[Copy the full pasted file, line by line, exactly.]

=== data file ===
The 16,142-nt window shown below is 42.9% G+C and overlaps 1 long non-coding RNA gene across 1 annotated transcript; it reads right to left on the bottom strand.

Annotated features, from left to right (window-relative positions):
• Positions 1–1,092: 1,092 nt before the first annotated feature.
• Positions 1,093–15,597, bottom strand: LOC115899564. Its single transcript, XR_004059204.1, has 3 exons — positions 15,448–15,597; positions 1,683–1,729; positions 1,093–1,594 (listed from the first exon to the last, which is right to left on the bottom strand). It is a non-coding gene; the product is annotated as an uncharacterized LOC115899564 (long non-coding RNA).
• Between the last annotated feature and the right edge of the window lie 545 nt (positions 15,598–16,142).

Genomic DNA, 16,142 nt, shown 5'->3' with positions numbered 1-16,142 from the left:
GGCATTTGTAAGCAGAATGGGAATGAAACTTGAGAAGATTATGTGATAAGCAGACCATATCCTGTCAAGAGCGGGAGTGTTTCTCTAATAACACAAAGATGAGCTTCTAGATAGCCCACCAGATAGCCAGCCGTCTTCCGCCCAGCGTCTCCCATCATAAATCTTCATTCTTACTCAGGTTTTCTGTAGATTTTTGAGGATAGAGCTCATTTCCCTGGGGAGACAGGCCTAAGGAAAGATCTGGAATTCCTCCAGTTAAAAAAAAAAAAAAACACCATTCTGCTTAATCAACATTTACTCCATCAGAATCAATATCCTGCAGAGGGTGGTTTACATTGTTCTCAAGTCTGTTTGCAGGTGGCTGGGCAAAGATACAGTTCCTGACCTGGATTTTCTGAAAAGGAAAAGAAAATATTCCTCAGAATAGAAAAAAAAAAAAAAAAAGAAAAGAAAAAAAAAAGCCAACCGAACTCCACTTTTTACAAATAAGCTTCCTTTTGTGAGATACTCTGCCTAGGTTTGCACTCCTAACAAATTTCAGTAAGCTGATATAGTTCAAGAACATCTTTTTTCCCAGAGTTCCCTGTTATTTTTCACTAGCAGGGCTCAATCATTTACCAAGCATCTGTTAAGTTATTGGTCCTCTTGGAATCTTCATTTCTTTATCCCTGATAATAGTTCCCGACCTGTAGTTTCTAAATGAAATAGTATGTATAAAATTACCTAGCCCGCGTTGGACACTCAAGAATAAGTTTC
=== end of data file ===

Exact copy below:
The 16,142-nt window shown below is 42.9% G+C and overlaps 1 long non-coding RNA gene across 1 annotated transcript; it reads right to left on the bottom strand.

Annotated features, from left to right (window-relative positions):
• Positions 1–1,092: 1,092 nt before the first annotated feature.
• Positions 1,093–15,597, bottom strand: LOC115899564. Its single transcript, XR_004059204.1, has 3 exons — positions 15,448–15,597; positions 1,683–1,729; positions 1,093–1,594 (listed from the first exon to the last, which is right to left on the bottom strand). It is a non-coding gene; the product is annotated as an uncharacterized LOC115899564 (long non-coding RNA).
• Between the last annotated feature and the right edge of the window lie 545 nt (positions 15,598–16,142).

Genomic DNA, 16,142 nt, shown 5'->3' with positions numbered 1-16,142 from the left:
GGCATTTGTAAGCAGAATGGGAATGAAACTTGAGAAGATTATGTGATAAGCAGACCATATCCTGTCAAGAGCGGGAGTGTTTCTCTAATAACACAAAGATGAGCTTCTAGATAGCCCACCAGATAGCCAGCCGTCTTCCGCCCAGCGTCTCCCATCATAAATCTTCATTCTTACTCAGGTTTTCTGTAGATTTTTGAGGATAGAGCTCATTTCCCTGGGGAGACAGGCCTAAGGAAAGATCTGGAATTCCTCCAGTTAAAAAAAAAAAAAAACACCATTCTGCTTAATCAACATTTACTCCATCAGAATCAATATCCTGCAGAGGGTGGTTTACATTGTTCTCAAGTCTGTTTGCAGGTGGCTGGGCAAAGATACAGTTCCTGACCTGGATTTTCTGAAAAGGAAAAGAAAATATTCCTCAGAATAGAAAAAAAAAAAAAAAAAGAAAAGAAAAAAAAAAGCCAACCGAACTCCACTTTTTACAAATAAGCTTCCTTTTGTGAGATACTCTGCCTAGGTTTGCACTCCTAACAAATTTCAGTAAGCTGATATAGTTCAAGAACATCTTTTTTCCCAGAGTTCCCTGTTATTTTTCACTAGCAGGGCTCAATCATTTACCAAGCATCTGTTAAGTTATTGGTCCTCTTGGAATCTTCATTTCTTTATCCCTGATAATAGTTCCCGACCTGTAGTTTCTAAATGAAATAGTATGTATAAAATTACCTAGCCCGCGTTGGACACTCAAGAATAAGTTTC